Interlude

Ok folks. I’m at the airport. JFK with a 10:22 (edit: 22:10, thanks dylexia) flight to CDG. The people watching is choice. Unlike the uninspired domestic travelers that bleed one into another until they become little more than a pasty, doughy, vowel-bending Trump rally, international travelers at JFK are a feast for the eyes and ears.

Hair is coiffed. Couture de rigeur. Athlesureware by Balmain and Moncler. Men in Gucci sneakers. Women in oversized neon yellow beanies and joggers. You don’t know if you’re standing behind some DJ on his way to Dubai or a socialite who’s nursing her broken heart with a vacay getaway to Marrakech. Here, it is the Americans who stick out, with their inflatable neck pillows and sports team hoodies.

Everyone, and I mean eh-vree-one, is eyeing each other here. International travel is the last bastion of gentile travel. Long gone are the days of cross-ocean voyages with silver-plated cutlery. No more are the dining cars on mysterious train journeys where strangers rubbed black tie required elbows.

And I will tell you, without a doubt, I have never seen such assurances of end stage capitalist wealth disparity.

Here, everyone wears their wealth on their chest, and it is obvious who is who and what is what. Americans bristle at the idea of class identification. In America we say that we are all endowed with certain rights and opportunities. Terminal 1 at JFK puts that hypocrisy to shame in a matter of minutes. It’s hard to fool oneself when one is placed in lines and order according to how much one shells out for momentary privilege.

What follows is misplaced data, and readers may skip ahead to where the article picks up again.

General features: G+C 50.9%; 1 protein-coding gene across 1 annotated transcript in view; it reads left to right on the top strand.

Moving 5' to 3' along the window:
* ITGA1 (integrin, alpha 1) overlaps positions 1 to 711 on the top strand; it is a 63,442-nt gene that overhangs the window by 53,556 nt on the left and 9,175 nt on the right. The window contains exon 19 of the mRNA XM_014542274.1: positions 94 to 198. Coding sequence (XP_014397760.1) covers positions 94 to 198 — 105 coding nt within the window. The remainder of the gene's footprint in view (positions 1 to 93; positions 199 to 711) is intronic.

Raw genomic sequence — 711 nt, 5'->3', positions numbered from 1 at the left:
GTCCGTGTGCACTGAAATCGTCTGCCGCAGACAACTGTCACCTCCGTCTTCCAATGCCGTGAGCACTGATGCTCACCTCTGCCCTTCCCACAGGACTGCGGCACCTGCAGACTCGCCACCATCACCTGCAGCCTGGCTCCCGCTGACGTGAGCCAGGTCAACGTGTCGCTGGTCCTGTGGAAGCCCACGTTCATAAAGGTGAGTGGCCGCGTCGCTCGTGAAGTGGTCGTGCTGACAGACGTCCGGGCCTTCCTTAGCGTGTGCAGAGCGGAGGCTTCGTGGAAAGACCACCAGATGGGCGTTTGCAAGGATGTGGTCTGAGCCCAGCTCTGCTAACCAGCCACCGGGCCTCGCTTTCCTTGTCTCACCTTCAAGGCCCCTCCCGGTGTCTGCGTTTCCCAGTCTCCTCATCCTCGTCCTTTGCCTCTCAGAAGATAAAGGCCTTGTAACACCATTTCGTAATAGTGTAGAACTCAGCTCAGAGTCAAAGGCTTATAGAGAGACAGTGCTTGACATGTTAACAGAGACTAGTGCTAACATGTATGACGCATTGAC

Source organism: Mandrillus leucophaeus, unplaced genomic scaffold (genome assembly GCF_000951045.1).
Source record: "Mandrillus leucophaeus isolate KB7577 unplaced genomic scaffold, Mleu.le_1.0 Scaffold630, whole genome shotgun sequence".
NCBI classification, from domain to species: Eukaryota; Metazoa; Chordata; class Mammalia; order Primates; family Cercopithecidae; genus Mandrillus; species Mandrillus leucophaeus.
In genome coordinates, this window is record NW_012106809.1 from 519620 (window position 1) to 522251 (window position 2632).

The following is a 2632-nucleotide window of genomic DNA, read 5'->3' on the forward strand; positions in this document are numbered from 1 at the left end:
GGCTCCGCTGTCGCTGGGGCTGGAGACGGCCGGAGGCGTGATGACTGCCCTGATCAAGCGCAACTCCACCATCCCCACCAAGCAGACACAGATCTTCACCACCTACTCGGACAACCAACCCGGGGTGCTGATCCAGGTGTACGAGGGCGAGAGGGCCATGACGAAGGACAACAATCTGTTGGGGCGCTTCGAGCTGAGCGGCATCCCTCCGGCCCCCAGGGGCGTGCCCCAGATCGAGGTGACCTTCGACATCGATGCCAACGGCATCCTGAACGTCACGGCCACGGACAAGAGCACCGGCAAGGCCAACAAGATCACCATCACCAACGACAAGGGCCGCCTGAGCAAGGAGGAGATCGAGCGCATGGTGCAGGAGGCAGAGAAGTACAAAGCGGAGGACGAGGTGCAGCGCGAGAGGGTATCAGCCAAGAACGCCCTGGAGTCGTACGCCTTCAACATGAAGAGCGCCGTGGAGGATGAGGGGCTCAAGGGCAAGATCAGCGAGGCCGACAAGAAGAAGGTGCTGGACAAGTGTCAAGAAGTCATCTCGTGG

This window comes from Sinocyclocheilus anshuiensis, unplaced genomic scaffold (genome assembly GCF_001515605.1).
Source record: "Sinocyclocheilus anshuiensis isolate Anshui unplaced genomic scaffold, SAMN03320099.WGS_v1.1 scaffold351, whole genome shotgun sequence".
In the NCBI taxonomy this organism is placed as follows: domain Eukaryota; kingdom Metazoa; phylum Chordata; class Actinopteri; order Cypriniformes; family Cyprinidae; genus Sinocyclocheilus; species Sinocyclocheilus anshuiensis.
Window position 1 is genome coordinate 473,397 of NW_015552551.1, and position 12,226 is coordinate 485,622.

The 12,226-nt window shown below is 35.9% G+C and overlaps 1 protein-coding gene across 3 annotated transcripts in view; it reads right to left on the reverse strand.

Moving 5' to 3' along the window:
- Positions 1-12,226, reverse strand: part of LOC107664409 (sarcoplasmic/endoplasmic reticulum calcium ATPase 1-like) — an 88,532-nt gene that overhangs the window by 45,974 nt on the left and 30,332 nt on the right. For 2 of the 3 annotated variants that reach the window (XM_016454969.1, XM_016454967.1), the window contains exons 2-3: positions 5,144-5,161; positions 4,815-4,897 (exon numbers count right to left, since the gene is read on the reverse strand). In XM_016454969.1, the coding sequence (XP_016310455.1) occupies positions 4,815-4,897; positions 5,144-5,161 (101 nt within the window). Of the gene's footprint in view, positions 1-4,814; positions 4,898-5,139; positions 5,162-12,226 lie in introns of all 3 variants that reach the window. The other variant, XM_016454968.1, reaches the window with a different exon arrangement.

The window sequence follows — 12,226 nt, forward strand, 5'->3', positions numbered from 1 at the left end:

I’m going to put it plainly. When the end times come, we’re all going to eat the rich.

Update: The French national pastime is grumbling under one’s breath. Their disdain for any deviation from their intentions is vociferous. While New Yorkers may bristle at stupidity, the bourgeois French take complaining to new, ridiculous heights. They click their tongues and say passive aggressive things. I’ve only seen it rivaled at independent movie theaters like the Angelika on the LES or The Loft in Tucson.

It feels very, comment on dit, very much like a waste of energy. Enough energy that, collectively, could have been put toward at least one head-choppin’ revolution if not two.

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